It was… pretty good. Sadly, I’m a moderate “bah-humbug” when it comes to the reboots of all my old scifi faves: the Trek efforts have got worse each time, and Blade Runner 2049 was disappointing. In the case of Star Wars I find I admire the scope, and yet I feel like these films try to juggle too many things and suffer from bloat in a way that the original trilogy didn’t; and that sense of over-reach is, sadly, balanced by under-reach in terms of the script – in this vast universe, it seems there are only so many familiar-flavoured soundbites through which galaxy-spanning drama can be played out. I don’t think they do for the culture what the originals did; maybe that’s not possible any more, but I suspect there’s a next-level pop-scifi narrative overdue (but it won’t be a remake/reboot, and it won’t be a Marvel franchise either).
It seems to be a feature of the post-millennial entertainment era that you can play spot the Game of Thrones actor with almost any production coming out of the UK, be it television or film. The Levelling stars Ellie Kendrick, last seen helping drag Bran Stark back and forth through the snow — here she plays a grieving sister and alienated daughter who returns to her struggling family farm after a tragedy, only to find there is more to what took place in her absence than she’s been told. A sombre piece of drama, but well-written, directed and played throughout.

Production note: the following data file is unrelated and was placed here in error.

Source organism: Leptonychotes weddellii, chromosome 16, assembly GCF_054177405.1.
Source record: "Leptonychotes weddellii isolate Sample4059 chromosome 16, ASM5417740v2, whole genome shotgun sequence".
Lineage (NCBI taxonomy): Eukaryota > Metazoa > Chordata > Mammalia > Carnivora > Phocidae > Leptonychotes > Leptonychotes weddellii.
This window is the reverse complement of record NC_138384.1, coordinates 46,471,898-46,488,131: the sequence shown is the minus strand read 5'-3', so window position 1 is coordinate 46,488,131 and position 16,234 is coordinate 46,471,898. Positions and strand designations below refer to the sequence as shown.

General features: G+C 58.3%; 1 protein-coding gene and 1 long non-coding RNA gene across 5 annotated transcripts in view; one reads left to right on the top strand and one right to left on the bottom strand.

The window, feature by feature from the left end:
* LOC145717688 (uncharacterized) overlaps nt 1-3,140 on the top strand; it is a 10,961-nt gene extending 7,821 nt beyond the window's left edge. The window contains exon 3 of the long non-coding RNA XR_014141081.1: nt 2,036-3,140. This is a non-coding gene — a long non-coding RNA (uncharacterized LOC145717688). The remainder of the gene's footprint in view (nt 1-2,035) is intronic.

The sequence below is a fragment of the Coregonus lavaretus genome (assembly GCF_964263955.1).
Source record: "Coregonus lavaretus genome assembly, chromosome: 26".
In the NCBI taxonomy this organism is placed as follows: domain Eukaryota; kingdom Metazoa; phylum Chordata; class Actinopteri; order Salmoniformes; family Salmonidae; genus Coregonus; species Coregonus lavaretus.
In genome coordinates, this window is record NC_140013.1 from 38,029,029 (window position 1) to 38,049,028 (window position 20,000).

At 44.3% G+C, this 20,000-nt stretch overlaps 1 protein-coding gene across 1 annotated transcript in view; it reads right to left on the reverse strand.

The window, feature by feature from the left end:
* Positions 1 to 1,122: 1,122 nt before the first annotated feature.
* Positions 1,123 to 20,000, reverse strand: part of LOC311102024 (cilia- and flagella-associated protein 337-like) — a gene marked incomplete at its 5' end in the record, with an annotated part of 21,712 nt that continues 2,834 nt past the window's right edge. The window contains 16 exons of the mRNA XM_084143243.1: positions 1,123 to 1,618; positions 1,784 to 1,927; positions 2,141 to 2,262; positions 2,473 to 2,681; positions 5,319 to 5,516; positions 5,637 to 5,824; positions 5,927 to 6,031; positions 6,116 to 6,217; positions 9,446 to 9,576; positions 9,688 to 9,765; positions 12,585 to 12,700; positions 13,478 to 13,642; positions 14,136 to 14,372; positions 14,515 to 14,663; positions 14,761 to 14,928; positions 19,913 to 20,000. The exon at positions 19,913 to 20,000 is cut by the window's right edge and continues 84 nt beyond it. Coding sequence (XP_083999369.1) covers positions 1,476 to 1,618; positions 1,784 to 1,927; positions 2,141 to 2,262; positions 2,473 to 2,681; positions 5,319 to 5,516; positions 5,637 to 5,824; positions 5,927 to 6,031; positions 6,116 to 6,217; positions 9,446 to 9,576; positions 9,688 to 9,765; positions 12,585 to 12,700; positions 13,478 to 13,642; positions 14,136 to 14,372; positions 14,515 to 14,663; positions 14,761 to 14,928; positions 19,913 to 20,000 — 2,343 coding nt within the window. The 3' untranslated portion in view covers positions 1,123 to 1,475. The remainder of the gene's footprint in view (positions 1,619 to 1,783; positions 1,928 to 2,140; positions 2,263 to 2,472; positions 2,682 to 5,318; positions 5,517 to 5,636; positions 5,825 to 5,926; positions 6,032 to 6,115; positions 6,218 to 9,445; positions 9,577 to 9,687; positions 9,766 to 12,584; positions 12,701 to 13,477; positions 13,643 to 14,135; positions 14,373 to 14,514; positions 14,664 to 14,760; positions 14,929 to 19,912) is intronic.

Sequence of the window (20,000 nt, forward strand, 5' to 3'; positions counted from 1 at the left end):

A short but beautiful stop-motion film, Ma vie de Courgette follows a young French boy who is sent to a foster home after his distant, alcoholic mother’s death and has to find a place for himself amidst a group of other troubled kids. Not the usual kind of focus for bright and colourful animation, obviously, but difficult subject matter is handled frankly and simply, and the result is a sweet, funny tear-jerker, really wonderfully done.
Set in the shadow of Disney World, The Florida Project mixes gritty with a healthy dose of humour. It follows, mainly, the daily lives of a handful of kids of the semi-permanently residents of run-down motels just the other side of the wall from every child’s dream holiday. This side of that wall includes sub-minimum-wage employment or worse, and in the case of the children no education except for what they make for themselves or glean from the often questionable behaviour of the adults around. It melds an almost documentary air with some great juvenile performances, and the adults (led by Willem Defoe) get it all right too.